Carsten Rott, New Chair of Physics & Astronomy


Professor Carsten Rott has been selected as new chair of the Department of Physics & Astronomy. Rott holds the Jack W. Keuffel Memorial Chair in High Energy Astrophysics and will replace Christophe Boheme as department chair beginning August 1.

Rott’s research explores the Universe in a fundamentally new way, using high-energy neutrinos detected with the IceCube Neutrino Telescope. In particular he is interested in searching for signatures of new physics associated with the high-energy neutrinos we detect. He also searches for new phenomena with the JSNS2 experiment which aims to search for oscillations involving a sterile neutrino in the eV2 mass-splitting range. (A sterile neutrino is believed to interact only via gravity and not via any of the other fundamental interactions of the Standard Model.)

Rott currently focuses on constructing next-generation neutrino detectors to better understand the sources of the most energetic phenomena in the Universe and to probe physics at fundamentally new scales. His team constructs calibration systems for the IceCube Upgrade and develops solutions for a very large volume neutrino detector at the South Pole, building on the expertise of the pioneering cosmic ray experiments conducted by the University of Utah. He also seeks sustainable solutions to construct future experiments with minimal environmental impact.  He can also be found working at Hyper-Kamiokande, a neutrino observatory being constructed on the site of the Kamioka Observatory, near Kamioka, Japan, and he seeks for dark matter with COSINE experiment.

After studying physics as an undergraduate at the Universität Hannover, Rott went on to receive a Ph.D. from Purdue University for work on the Collider Detector at Fermilab (CDF). He has been a member of the IceCube Neutrino Telescope since the start of the construction of the detector in 2005.  As a postdoctoral researcher at Penn State University he performed detector calibration and verification efforts for IceCube. For this task he traveled multiple times to the Amundsen Scott South Pole Station. Later he moved to The Ohio State University as a senior fellow of the Center for Cosmology and AstroParticle Physics (CCAPP). In 2013 he became an assistant professor at Sungkyunkwan University in South Korea and was subsequently promoted to tenured associate Professor.

In 2021 Rott became a professor at the U where most recently he served as department director of graduate studies. He will hold the position of chair through December 2025.

Rott “is an exceptional educator and researcher, and has my complete confidence and support in his role as Chair,” remarked Peter Trapa, dean of the College of Science who made the announcement on June 28. “I look forward to working with Carsten to advance the department, particularly as it moves to its new home in the Crocker Science Complex in 2025.”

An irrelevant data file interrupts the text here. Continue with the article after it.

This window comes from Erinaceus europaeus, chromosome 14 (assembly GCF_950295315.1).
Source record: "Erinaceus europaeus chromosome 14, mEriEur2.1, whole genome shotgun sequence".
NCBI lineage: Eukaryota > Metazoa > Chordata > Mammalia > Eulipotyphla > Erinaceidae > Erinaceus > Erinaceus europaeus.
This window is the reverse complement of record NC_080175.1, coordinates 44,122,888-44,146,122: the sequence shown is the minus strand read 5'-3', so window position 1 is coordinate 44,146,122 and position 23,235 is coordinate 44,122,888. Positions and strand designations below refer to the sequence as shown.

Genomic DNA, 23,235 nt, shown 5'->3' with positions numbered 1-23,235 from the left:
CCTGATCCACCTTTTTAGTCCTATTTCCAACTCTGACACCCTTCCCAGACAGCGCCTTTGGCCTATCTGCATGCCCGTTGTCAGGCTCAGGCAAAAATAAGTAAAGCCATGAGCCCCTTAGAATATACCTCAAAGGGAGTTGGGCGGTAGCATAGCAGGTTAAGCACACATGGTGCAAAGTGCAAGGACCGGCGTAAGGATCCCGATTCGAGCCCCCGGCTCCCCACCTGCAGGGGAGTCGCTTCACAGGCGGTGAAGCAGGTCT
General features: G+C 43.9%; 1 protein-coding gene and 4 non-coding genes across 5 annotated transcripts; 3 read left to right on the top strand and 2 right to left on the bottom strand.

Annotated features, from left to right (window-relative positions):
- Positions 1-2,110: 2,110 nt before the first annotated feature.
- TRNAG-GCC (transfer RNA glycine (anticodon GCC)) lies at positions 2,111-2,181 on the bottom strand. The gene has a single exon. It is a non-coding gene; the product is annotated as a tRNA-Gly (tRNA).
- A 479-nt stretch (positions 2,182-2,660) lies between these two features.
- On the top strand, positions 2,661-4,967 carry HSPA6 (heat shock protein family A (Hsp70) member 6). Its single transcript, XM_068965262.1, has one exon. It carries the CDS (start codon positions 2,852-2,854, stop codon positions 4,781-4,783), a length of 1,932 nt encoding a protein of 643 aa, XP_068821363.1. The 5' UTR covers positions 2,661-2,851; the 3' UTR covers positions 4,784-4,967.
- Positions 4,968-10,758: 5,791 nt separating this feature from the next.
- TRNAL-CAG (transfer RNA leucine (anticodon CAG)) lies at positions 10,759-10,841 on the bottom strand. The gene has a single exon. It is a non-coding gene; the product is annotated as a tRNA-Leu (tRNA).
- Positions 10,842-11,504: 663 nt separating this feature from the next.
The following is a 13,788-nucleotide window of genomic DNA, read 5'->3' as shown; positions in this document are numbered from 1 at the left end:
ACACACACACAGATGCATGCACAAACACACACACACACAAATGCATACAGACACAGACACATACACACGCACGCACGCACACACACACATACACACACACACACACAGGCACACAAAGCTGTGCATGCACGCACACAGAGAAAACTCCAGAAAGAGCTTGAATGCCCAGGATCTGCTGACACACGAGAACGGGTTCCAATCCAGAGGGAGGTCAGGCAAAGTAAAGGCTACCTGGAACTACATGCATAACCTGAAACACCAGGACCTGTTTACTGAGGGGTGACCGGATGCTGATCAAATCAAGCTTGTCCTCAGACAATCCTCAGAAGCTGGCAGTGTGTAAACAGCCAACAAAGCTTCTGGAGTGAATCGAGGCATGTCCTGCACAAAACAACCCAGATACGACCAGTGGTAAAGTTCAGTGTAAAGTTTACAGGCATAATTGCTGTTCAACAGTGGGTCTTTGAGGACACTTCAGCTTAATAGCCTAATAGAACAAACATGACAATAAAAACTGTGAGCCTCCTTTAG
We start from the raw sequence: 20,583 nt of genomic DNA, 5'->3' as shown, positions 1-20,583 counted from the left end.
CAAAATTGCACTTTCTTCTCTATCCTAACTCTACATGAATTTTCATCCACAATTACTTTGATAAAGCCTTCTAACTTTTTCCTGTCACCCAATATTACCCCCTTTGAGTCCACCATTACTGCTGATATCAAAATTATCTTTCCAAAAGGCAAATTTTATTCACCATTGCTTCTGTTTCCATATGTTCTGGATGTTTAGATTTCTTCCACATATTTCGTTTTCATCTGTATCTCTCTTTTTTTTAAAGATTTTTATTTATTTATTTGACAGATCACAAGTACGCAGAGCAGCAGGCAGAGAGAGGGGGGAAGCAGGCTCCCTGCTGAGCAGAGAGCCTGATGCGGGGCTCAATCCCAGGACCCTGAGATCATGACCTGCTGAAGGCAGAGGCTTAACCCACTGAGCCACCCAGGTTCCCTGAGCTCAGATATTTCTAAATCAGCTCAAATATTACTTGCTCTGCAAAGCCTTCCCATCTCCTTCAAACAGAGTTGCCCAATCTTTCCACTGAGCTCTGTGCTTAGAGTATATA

“I am grateful to Professor Christoph Boehme for his leadership over the past four years, first as Interim Chair, and then as Chair for the last three years.,” Trapa continued. “Christoph has made deep contributions to the department in advancing its research and educational missions during a time that was often consumed with the COVID-19 pandemic.” 

Boheme will serve as Special Advisor to the Chair for the period August 1, 2023 through June 30, 2024.

About the Department

New home for the Dept. of Physics & Astronomy

The U’s  Department of Physics & Astronomy is committed to pursuing key science questions within an inclusive academic community; to training and diversifying the next generation of researchers, educators, and technology workforce leaders; and to inspiring an appreciation for knowledge in students and the wider community.

In pursuit of this mission, the department supports the highest levels of research and teaching among its faculty members. We strive to enable the success of undergraduate and graduate students by creating an academically excellent, efficient, and comfortable learning environment. Our goal is that organizations and individuals in the local and global community will benefit from our research and accomplishments.

The Department of Physics & Astronomy will be relocating from the James Fletcher Building to the new Applied Science Project as part of the Crocker Science Complex. The department will offer classes in its new home in Spring Semester, 2025.